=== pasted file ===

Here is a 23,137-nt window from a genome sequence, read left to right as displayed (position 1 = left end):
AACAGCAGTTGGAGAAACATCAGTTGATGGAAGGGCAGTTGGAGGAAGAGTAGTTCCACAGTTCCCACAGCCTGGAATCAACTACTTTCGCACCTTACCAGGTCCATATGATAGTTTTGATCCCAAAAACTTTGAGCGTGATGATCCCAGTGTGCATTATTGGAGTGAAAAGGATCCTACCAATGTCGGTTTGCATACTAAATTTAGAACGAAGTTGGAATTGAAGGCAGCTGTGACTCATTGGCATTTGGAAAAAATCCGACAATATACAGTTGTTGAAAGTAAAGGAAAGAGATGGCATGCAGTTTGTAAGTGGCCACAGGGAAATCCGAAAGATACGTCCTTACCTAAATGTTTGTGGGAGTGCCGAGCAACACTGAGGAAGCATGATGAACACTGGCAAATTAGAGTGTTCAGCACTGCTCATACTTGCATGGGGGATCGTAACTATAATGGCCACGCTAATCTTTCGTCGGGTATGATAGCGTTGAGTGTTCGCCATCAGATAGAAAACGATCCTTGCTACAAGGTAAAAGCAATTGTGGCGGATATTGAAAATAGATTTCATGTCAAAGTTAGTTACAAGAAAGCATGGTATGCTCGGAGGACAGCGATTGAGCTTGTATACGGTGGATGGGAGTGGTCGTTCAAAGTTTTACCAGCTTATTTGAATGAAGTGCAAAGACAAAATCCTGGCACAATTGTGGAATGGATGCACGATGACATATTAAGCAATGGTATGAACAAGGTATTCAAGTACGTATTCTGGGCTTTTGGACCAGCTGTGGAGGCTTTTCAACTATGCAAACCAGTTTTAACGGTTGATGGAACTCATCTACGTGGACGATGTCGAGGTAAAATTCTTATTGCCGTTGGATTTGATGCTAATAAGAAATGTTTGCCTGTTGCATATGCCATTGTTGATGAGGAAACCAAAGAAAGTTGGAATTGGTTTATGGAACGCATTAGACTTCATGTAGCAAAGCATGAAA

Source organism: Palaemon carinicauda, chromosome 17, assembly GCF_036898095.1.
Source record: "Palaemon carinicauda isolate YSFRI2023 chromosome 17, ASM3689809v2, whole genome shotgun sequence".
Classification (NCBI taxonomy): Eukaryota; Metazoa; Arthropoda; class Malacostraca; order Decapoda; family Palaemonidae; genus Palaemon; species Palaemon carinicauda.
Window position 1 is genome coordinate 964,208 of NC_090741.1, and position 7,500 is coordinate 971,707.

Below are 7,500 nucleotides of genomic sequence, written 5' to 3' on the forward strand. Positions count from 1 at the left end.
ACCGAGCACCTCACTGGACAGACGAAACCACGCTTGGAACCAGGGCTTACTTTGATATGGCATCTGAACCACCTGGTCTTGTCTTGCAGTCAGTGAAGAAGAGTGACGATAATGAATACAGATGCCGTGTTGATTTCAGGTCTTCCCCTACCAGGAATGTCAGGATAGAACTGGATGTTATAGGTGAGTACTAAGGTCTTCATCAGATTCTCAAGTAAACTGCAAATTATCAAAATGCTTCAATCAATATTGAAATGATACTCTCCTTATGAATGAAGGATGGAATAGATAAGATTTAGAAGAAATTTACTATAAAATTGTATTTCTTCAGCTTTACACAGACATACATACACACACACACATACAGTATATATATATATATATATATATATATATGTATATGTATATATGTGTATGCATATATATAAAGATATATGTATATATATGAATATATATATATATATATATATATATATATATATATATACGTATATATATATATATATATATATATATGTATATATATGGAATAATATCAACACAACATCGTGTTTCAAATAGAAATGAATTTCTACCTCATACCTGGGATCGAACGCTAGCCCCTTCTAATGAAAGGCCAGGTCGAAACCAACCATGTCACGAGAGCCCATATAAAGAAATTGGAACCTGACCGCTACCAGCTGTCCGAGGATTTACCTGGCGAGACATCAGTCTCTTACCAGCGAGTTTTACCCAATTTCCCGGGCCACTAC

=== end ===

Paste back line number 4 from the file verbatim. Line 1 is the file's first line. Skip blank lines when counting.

Source record: "Palaemon carinicauda isolate YSFRI2023 chromosome 17, ASM3689809v2, whole genome shotgun sequence".